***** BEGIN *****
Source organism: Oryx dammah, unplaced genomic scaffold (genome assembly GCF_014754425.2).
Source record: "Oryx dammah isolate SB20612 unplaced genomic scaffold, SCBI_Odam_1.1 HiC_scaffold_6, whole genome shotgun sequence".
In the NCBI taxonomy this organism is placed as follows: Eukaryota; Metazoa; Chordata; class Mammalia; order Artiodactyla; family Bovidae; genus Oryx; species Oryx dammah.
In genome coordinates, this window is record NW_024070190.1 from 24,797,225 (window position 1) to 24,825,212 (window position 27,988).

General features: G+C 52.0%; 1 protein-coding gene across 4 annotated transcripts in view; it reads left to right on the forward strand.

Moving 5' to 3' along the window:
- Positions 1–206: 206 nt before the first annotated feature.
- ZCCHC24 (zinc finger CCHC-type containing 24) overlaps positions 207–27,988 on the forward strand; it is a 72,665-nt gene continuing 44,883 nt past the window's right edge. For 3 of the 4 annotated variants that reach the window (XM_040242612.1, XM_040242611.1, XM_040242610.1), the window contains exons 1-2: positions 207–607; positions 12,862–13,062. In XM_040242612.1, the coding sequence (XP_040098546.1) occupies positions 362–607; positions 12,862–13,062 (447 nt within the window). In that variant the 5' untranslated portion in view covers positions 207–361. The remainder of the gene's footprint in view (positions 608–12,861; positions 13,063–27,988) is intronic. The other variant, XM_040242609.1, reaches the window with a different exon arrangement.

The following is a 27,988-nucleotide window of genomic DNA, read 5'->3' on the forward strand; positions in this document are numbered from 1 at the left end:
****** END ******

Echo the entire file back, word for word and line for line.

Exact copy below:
Source organism: Oryx dammah, unplaced genomic scaffold (genome assembly GCF_014754425.2).
Source record: "Oryx dammah isolate SB20612 unplaced genomic scaffold, SCBI_Odam_1.1 HiC_scaffold_6, whole genome shotgun sequence".
In the NCBI taxonomy this organism is placed as follows: Eukaryota; Metazoa; Chordata; class Mammalia; order Artiodactyla; family Bovidae; genus Oryx; species Oryx dammah.
In genome coordinates, this window is record NW_024070190.1 from 24,797,225 (window position 1) to 24,825,212 (window position 27,988).

General features: G+C 52.0%; 1 protein-coding gene across 4 annotated transcripts in view; it reads left to right on the forward strand.

Moving 5' to 3' along the window:
- Positions 1–206: 206 nt before the first annotated feature.
- ZCCHC24 (zinc finger CCHC-type containing 24) overlaps positions 207–27,988 on the forward strand; it is a 72,665-nt gene continuing 44,883 nt past the window's right edge. For 3 of the 4 annotated variants that reach the window (XM_040242612.1, XM_040242611.1, XM_040242610.1), the window contains exons 1-2: positions 207–607; positions 12,862–13,062. In XM_040242612.1, the coding sequence (XP_040098546.1) occupies positions 362–607; positions 12,862–13,062 (447 nt within the window). In that variant the 5' untranslated portion in view covers positions 207–361. The remainder of the gene's footprint in view (positions 608–12,861; positions 13,063–27,988) is intronic. The other variant, XM_040242609.1, reaches the window with a different exon arrangement.

The following is a 27,988-nucleotide window of genomic DNA, read 5'->3' on the forward strand; positions in this document are numbered from 1 at the left end: